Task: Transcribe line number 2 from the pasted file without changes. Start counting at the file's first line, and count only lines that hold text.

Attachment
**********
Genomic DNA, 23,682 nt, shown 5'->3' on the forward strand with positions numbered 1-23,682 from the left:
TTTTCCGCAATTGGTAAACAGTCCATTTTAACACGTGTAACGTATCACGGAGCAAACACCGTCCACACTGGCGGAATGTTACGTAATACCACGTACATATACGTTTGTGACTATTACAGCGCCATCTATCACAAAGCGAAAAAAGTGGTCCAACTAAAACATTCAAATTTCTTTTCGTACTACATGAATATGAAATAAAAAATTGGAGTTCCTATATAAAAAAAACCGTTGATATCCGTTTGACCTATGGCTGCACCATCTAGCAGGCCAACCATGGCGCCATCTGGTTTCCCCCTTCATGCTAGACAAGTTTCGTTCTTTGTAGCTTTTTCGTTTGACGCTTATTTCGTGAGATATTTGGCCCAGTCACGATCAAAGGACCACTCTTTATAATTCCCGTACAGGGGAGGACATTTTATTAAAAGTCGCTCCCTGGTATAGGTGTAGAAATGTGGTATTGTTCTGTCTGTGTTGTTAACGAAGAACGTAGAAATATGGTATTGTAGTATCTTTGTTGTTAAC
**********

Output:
TTTTCCGCAATTGGTAAACAGTCCATTTTAACACGTGTAACGTATCACGGAGCAAACACCGTCCACACTGGCGGAATGTTACGTAATACCACGTACATATACGTTTGTGACTATTACAGCGCCATCTATCACAAAGCGAAAAAAGTGGTCCAACTAAAACATTCAAATTTCTTTTCGTACTACATGAATATGAAATAAAAAATTGGAGTTCCTATATAAAAAAAACCGTTGATATCCGTTTGACCTATGGCTGCACCATCTAGCAGGCCAACCATGGCGCCATCTGGTTTCCCCCTTCATGCTAGACAAGTTTCGTTCTTTGTAGCTTTTTCGTTTGACGCTTATTTCGTGAGATATTTGGCCCAGTCACGATCAAAGGACCACTCTTTATAATTCCCGTACAGGGGAGGACATTTTATTAAAAGTCGCTCCCTGGTATAGGTGTAGAAATGTGGTATTGTTCTGTCTGTGTTGTTAACGAAGAACGTAGAAATATGGTATTGTAGTATCTTTGTTGTTAAC